Engaging in Scientific Controversies in Science Blogs: The Expression of Allegiance and Ideological Commitment

Engaging in Scientific Controversies in Science Blogs: The Expression of Allegiance and Ideological Commitment

María-José Luzón (University of Zaragoza, Spain)
DOI: 10.4018/978-1-4666-4426-7.ch011
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The weblog incorporates technical capabilities which facilitate interaction and make it easy to exchange information and engage in discussion about controversial issues. This chapter presents a methodological framework to study how both allegiance and conflict are expressed and constructed in scientific controversies in science blogs. The study is based on the exploration of three controversies, related with global warming, the effects of vaccination and the role of women in science. A corpus of weblog comments to six posts which triggered off a dispute over these controversial issues was searched for indicators both of social behaviour and of rude or verbally offensive behaviour. The study shows how blog comments are used by participants to signal their allegiance to a particular group within the disciplinary community, their ideological commitments, and their rejection of opposing standpoints and competing claims.
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Academic weblogs are becoming increasingly popular as tools to share information and opinions about science-related topics and as online discussion forums. The weblog incorporates technical capabilities (e.g. links, comment software, trackbacks) which facilitate interaction within and across weblogs and make it easier for scholars and the interested public to engage in discussion about discipline-specific topics. The attributes of weblogs (open forum, asynchronous communication exchanges, linking, highly social nature) enable a type of interaction different from face-to-face interaction and from the communication in other conventional academic genres (Boyd, 2003; Mortensen & Walker, 2002; Walker, 2006). Weblogs are usually open forums, meaning that entries and comments can be read and answered by a large readership, thus offering scholars an open digital arena to interact with members of a discipline but also with academics in other research areas and non-academic interested public. Communication is asynchronous and messages are saved, so that the whole discussion can be accessed, and any comment can be selected to be answered back. Linking makes it possible to expand the conversation by joining two discussion threads on the same issue in different blogs. Finally, blogs are a good example of “social software,” i.e. software supportive of conversational interaction, social networks and social feedback (Boyd, 2003). They support the desire of individuals to affiliate in order to achieve their personal goals and allow for the creation of new social groupings, not necessarily overlapping with in-person communities, and for the emergence of new social conventions. These features explain why posts on socially controversial issues in science blogs trigger a large number of comments, giving rise to arguments in which collective opponents are involved.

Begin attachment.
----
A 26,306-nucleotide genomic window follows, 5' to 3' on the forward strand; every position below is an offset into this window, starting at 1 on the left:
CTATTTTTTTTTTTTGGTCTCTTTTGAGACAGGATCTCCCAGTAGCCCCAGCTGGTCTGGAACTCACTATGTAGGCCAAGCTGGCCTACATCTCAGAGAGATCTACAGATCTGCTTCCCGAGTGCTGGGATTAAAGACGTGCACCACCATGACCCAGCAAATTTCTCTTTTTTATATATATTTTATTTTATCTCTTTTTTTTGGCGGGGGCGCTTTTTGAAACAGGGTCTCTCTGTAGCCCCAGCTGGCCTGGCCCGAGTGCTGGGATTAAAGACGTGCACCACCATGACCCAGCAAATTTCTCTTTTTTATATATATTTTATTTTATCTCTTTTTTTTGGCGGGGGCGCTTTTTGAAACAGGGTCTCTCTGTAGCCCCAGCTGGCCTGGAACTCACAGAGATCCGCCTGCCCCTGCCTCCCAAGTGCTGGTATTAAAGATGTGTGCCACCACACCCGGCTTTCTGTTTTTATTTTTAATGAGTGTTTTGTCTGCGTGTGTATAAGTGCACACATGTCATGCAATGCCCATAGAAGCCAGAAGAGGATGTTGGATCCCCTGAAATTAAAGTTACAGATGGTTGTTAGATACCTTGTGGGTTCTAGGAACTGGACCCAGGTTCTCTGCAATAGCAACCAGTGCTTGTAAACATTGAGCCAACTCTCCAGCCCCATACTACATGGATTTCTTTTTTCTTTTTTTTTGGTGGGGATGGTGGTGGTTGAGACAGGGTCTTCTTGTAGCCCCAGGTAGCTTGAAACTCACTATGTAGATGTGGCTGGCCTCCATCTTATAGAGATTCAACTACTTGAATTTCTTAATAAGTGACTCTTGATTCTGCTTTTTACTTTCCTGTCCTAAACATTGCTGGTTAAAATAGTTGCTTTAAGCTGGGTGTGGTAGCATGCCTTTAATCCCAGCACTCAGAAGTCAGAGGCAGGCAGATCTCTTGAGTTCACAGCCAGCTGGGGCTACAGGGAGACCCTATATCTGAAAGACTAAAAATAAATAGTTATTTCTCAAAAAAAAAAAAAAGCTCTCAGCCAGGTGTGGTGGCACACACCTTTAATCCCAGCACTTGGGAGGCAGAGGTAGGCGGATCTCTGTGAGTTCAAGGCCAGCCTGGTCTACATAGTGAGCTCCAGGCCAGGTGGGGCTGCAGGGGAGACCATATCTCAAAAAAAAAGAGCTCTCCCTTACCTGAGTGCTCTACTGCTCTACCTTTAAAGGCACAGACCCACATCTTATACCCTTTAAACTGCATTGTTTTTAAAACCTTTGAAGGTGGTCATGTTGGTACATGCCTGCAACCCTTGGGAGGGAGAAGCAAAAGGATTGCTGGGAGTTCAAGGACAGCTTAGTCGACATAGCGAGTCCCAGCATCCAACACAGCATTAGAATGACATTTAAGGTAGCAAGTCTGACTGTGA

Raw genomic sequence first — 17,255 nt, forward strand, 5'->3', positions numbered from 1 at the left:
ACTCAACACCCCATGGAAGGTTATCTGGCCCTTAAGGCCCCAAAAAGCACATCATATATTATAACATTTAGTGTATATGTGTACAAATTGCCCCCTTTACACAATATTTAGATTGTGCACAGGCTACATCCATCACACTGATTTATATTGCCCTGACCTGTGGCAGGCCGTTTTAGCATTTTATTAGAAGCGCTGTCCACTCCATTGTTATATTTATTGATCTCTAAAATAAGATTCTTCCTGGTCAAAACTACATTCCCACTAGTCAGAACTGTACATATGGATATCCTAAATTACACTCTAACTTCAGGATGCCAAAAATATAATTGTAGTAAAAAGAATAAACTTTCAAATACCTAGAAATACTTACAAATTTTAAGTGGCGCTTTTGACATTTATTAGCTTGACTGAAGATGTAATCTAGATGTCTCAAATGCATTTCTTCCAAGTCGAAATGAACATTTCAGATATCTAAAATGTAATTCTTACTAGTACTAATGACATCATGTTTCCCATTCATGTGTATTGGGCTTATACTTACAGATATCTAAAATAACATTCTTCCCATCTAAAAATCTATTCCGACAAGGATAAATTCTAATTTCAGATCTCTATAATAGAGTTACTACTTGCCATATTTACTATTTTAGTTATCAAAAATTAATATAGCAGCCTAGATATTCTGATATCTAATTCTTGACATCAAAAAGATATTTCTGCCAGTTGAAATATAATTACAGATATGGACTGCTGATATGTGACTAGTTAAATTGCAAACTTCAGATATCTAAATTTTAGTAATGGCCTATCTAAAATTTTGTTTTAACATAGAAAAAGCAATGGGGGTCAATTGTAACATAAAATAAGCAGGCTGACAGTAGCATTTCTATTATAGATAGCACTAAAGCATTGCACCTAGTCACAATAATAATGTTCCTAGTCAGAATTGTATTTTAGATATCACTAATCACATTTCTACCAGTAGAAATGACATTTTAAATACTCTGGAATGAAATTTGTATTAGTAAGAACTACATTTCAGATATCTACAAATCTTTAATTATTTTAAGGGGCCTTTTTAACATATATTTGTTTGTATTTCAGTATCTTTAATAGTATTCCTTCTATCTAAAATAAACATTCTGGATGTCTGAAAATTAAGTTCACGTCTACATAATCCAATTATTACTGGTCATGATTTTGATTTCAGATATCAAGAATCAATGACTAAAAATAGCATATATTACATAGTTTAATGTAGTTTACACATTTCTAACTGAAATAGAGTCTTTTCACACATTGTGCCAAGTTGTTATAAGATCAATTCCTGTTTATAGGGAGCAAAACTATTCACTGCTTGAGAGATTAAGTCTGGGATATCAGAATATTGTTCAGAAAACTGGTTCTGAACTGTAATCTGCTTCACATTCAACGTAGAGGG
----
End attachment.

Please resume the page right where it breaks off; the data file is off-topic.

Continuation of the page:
This chapter will examine these socio-scientific controversies in science blogs written in English, focusing on discursive features used by participants (bloggers and commenters) to express their relational behaviour towards other participants in the blog and to construct and reaffirm their identity as members of an online group, that is, features used to signal participants’ allegiance to a particular group, their ideological commitments, and their rejection of opposing views and ideas. For this purpose, we will analyze the interaction that takes place through posts and comments, focusing on those features that act as markers of social and antisocial behaviour. Previous research on CMC has shown that both indicators of social behavior and of rude behaviour can be used to express allegiance to a group (Dennen & Pashnyak, 2008; Luzón, 2011; Upadhyay, 2010). Therefore, the specific questions that will be addressed are: (i) which are the indicators of social and rude or verbally offensive behaviour in weblog scientific controversies? (ii) how do these indicators contribute to the construction of group identity?

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